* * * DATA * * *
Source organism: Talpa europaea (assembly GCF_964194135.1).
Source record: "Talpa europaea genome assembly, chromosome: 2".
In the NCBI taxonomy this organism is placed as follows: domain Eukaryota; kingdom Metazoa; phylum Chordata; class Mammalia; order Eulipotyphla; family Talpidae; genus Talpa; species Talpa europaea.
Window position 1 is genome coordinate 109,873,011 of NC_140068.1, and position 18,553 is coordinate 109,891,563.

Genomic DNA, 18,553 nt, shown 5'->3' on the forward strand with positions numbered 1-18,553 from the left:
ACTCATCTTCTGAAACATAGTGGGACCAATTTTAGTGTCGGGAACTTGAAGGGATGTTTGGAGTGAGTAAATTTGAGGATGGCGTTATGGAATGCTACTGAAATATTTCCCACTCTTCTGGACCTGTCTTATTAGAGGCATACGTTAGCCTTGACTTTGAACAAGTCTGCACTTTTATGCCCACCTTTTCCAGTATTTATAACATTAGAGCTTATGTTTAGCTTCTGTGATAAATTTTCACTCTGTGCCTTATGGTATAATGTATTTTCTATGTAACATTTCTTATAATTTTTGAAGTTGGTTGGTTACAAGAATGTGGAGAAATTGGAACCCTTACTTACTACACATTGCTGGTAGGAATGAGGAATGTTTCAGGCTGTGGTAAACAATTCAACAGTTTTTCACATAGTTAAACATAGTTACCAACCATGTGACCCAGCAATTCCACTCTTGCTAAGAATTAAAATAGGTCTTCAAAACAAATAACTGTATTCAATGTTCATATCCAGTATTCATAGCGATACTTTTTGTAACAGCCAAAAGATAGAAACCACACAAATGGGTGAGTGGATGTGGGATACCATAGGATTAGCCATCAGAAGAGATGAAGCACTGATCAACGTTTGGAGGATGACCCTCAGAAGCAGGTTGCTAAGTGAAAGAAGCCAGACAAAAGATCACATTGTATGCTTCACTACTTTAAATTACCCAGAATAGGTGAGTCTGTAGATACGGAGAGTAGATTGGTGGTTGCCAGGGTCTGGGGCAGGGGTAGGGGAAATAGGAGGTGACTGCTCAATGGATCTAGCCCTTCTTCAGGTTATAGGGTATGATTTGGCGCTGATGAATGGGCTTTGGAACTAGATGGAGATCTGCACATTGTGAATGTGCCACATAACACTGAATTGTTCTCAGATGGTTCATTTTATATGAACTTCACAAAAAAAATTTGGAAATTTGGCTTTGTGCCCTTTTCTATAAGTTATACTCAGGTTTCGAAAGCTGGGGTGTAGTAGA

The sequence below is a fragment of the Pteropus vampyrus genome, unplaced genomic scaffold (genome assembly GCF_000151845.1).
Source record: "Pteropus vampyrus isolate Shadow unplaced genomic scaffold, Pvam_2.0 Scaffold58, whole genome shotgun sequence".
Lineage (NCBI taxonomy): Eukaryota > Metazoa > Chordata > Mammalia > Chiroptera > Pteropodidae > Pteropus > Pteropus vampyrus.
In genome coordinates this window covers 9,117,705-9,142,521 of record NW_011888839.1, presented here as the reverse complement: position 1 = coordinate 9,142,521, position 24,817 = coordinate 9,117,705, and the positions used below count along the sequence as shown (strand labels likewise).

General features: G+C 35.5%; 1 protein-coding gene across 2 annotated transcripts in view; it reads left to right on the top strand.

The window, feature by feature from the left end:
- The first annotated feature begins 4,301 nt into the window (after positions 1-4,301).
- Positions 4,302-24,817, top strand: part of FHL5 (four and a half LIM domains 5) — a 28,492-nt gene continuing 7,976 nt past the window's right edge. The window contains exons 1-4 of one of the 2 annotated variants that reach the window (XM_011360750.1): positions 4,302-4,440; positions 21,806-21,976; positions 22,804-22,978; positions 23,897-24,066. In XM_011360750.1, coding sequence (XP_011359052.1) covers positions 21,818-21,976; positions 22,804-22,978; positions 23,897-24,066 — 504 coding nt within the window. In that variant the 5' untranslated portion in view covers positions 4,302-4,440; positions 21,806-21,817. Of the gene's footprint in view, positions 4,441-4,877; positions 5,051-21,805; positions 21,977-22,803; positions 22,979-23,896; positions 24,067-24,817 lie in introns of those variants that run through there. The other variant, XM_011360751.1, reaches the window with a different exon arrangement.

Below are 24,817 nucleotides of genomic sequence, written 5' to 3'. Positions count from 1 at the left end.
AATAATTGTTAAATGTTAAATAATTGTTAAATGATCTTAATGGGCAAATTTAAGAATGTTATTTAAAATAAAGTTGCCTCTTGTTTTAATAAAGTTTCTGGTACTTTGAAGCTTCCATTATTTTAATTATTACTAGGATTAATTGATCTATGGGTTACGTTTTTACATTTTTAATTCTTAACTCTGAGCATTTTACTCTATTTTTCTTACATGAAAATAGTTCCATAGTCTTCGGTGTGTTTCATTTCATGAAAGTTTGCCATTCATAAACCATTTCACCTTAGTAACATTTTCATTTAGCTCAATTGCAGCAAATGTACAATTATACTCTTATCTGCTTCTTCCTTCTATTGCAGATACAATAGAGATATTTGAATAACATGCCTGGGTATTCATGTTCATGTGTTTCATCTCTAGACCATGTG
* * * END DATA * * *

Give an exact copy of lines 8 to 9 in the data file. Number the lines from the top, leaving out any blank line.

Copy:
Source record: "Pteropus vampyrus isolate Shadow unplaced genomic scaffold, Pvam_2.0 Scaffold58, whole genome shotgun sequence".
Lineage (NCBI taxonomy): Eukaryota > Metazoa > Chordata > Mammalia > Chiroptera > Pteropodidae > Pteropus > Pteropus vampyrus.